I only place a dollar value on my time when I'm working; when I'm not, I place no dollar value on my time because I don't believe in maximizing my earning potential.
I agree mostly with this. As I always say, we all have a price. So, in theory, the price of my "non-working" time is the size of the carrot waved in front of me to get my butt off the couch. This for me is always significantly higher than my "wage" at my joe job. In fact, my spouse's business (which was also mine) brought us in $30k-$40k/yr. But, we have decided that it isn't worth the hassle, as my spouse isn't good at the business side of things and on top of all the paperwork, taxes and books, I have to listen to every little detail about the business to help them make a decision. So, something that would absorb maybe 200 hours a year of time isn't worth it for that. And it would take a shift in magnitude to make me interested in doing it on my off time.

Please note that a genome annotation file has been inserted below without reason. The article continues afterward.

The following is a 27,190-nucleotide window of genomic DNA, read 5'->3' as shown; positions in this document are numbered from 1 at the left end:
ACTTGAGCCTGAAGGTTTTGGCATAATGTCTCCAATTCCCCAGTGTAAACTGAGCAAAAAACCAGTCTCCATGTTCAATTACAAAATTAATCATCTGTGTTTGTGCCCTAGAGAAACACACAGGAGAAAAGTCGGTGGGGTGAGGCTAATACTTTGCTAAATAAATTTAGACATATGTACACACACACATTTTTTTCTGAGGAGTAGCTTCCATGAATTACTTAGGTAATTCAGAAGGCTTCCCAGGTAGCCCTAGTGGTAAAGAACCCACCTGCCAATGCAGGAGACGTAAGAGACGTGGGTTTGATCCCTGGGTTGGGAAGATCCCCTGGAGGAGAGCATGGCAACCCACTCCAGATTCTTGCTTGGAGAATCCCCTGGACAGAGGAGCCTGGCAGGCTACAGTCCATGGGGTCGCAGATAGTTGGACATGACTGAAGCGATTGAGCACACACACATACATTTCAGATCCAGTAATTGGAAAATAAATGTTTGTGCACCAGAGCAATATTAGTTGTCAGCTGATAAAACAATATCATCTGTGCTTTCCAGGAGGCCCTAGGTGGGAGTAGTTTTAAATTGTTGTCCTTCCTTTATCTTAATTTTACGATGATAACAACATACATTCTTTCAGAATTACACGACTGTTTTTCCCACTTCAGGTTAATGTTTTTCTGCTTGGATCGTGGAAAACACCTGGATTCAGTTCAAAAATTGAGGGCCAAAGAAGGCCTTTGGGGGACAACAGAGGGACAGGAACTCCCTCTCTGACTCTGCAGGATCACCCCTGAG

Of course, many people, who may not be as fortunate as my family, work for less in their off time than they do at their regular job.